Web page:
Trombone Shorty pens award-winning book for kids
Troy Andrews was 4 years old and living in New Orleans' Treme neighborhood when he picked up a trombone for the first time. It was love at first blow and before long, he was called "Trombone Shorty" because the trombone was almost twice his size.
By the age of 6, Andrews led his own band and today, travels the world with his band Orleans Avenue. He is also a four-time New Orleans Jazz Fest headliner and was nominated for a Grammy. This summer, Trombone Shorty – who has played at Summerfest in previous years – will tour with pop/rock duo Hall & Oates.
Andrews is also dedicated to giving back to the NOLA community that helped nurture his talents. He is particularly interested in paying it forward to the next generation of hopeful musicians.
With that in mind, Andrews started the Trombone Shorty Foundation's mentorship program that works directly with disadvantaged young musicians in New Orleans to keep them playing, focused, dreaming and business savvy.
Recently, Andrews created an inspiring children's picture book, called "Trombone Shorty," based on his own life. The full-color book documents his musical journey and his determination to make his dreams come true as a jazz musician.
In the book – and in real life – Andrews brings his trombone to a Bo Diddley concert, and Diddley brings him onstage. This and other poignant details present an authentic look at the New Orleans jazz tradition. The book – a 2016 Caldecott Honor Book – is part memoir, part fairy tale and features whimsical yet life-like drawings by Bryan Collier.
I had the honor of witnessing Trombone Shorty play in both New Orleans and Milwaukee and recently had a conversation with him about his new book, what's in store for him in the future and more.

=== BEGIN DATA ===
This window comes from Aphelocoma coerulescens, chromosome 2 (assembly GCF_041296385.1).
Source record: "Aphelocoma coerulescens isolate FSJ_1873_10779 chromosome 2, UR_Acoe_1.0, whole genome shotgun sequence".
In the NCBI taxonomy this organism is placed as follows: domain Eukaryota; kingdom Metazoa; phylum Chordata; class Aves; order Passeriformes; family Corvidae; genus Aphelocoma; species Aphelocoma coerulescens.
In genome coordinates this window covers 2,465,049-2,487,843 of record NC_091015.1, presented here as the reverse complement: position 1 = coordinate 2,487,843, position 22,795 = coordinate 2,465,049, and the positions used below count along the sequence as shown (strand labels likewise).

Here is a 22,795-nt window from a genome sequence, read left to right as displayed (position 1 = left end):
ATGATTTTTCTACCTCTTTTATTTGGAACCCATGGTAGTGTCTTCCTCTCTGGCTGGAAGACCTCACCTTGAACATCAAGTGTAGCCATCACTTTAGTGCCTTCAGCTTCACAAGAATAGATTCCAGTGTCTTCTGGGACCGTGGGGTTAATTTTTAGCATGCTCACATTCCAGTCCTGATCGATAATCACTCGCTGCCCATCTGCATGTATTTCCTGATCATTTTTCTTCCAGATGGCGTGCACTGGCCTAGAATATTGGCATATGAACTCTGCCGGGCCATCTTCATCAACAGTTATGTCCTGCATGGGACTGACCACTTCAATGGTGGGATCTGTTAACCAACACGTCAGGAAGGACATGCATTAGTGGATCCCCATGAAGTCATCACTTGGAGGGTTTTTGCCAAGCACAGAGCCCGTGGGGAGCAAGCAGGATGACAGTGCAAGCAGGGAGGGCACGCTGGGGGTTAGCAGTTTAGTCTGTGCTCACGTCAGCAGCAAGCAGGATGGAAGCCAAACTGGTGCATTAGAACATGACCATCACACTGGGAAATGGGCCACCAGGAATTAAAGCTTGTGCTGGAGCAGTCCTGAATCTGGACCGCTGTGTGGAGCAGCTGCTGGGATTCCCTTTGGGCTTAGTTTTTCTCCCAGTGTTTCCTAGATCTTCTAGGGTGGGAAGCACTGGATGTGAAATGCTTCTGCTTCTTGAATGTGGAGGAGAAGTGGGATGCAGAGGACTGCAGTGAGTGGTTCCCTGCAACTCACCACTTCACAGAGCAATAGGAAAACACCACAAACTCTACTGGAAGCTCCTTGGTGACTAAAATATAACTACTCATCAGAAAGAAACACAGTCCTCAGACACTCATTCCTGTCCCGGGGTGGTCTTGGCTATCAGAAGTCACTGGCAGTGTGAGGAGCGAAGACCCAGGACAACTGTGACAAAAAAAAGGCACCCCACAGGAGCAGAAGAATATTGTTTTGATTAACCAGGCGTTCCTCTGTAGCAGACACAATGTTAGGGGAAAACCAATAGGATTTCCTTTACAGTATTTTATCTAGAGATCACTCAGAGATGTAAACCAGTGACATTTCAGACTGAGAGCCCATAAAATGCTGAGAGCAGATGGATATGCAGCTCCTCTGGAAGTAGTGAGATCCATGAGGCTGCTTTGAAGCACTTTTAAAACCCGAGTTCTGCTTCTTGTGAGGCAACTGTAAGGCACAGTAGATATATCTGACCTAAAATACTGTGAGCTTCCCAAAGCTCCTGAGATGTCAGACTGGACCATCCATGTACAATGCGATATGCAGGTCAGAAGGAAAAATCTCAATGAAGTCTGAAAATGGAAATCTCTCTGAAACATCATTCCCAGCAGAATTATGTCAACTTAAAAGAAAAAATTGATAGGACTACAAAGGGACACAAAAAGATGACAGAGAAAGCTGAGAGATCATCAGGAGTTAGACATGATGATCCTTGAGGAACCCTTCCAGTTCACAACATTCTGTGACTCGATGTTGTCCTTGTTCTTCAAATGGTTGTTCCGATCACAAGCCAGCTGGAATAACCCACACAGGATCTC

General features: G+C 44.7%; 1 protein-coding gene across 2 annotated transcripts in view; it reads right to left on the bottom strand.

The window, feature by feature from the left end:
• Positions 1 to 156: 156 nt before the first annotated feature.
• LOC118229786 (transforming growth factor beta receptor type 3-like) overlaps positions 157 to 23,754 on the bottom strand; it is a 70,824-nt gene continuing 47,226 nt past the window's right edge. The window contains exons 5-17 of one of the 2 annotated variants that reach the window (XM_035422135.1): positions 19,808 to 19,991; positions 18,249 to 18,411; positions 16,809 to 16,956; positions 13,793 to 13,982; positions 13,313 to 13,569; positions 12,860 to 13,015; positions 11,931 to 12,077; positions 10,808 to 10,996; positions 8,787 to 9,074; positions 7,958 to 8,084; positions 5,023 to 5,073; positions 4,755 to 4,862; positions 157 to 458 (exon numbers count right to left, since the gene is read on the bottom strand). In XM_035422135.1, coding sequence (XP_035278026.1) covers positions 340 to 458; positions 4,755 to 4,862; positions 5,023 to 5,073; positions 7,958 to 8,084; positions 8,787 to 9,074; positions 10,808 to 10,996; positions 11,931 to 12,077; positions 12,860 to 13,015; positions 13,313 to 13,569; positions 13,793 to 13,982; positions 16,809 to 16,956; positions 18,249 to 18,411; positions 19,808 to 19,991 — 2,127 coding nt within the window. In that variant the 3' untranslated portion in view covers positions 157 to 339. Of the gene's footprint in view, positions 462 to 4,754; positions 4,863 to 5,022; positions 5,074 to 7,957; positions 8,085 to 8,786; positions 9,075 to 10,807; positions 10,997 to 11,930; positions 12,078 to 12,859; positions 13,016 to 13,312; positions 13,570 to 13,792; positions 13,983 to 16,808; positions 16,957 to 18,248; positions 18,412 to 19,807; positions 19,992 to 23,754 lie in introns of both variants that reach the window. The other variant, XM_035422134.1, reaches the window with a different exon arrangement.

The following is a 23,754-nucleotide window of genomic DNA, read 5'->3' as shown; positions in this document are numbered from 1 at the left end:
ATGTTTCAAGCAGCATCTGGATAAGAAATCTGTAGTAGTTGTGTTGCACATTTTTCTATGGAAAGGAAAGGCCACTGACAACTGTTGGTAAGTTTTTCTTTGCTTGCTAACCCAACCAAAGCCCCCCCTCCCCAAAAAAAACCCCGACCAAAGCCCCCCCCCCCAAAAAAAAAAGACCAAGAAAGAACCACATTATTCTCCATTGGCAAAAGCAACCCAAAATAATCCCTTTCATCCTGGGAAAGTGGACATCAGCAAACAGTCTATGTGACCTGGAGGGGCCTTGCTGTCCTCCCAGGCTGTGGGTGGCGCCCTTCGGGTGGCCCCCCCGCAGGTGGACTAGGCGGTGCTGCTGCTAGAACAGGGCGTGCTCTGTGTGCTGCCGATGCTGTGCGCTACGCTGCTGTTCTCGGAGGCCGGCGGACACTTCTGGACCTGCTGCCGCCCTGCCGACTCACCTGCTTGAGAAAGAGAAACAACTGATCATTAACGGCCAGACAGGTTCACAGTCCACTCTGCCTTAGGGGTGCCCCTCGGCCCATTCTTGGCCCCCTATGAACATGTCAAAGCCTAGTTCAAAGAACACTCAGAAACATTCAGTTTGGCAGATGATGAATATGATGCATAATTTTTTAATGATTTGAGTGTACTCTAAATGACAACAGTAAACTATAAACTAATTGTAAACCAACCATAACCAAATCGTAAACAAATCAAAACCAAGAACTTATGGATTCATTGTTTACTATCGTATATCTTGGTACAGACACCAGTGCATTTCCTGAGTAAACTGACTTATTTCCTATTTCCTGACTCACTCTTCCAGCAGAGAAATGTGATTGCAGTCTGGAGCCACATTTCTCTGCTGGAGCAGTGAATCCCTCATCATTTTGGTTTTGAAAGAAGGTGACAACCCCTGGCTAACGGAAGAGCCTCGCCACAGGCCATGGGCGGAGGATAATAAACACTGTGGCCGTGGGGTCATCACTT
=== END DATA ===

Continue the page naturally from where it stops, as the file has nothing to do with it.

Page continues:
OnMilwaukee: Was writing a children's book always something you wanted to do? What was your inspiration to write it?
Troy "Trombone Shorty" Andrews: When we decided to start my foundation, it was important that I modeled our programming after my own personal experience and journey. So when I sat down with Bill Taylor, our executive director, we started trading stories of my younger years. And there were some good ones. Out of that initial meeting the idea for the book developed. It seemed that it might inspire others, especially young children, to follow their dreams.
How long did it take you to write it? What was the experience like for you?
Once Bill and I decided to do it, it came pretty quickly. It's like any creative endeavor: once the vision is there, it's about putting the time in to do it right. And since it was my own experience and story, I was pretty familiar with the topic.
Did you have a vision for the artwork or was that all on account of the illustrator?
On that one we really got lucky. Our publisher, Abrams Books out of New York, recommended Bryan. During my annual holiday show in New York City we all got together and there was an instant creative connection. He's the best at what he does, so having him agree to collaborate on this meant so much.
Have you read it to many kids? What have their responses been?
I have. So far they all seem to like it. I think anyone can relate to the idea of finding your passion and pursuing it. That applies to all ages and walks of life. It's a common human experience. It's my hope that young children are able to find that passion like I did. I was lucky.
Think you might write another one?
We are in the process of writing another one right now. This one will probably be less autobiographical and more of a tall tale. We are just starting to put some ideas down. We do know that New Orleans will again play an important role in this story. And luckily Bryan is on board again.
What else is going on with you right now?
We are working on a new record and about to go out on tour with Hall & Oates. It should be a fun summer.
What do you hope kids "get" from the book? What is the lasting message?
Follow your dreams. You never know where it might take you. My dreams took me from Treme all over the world.
Get the book here.
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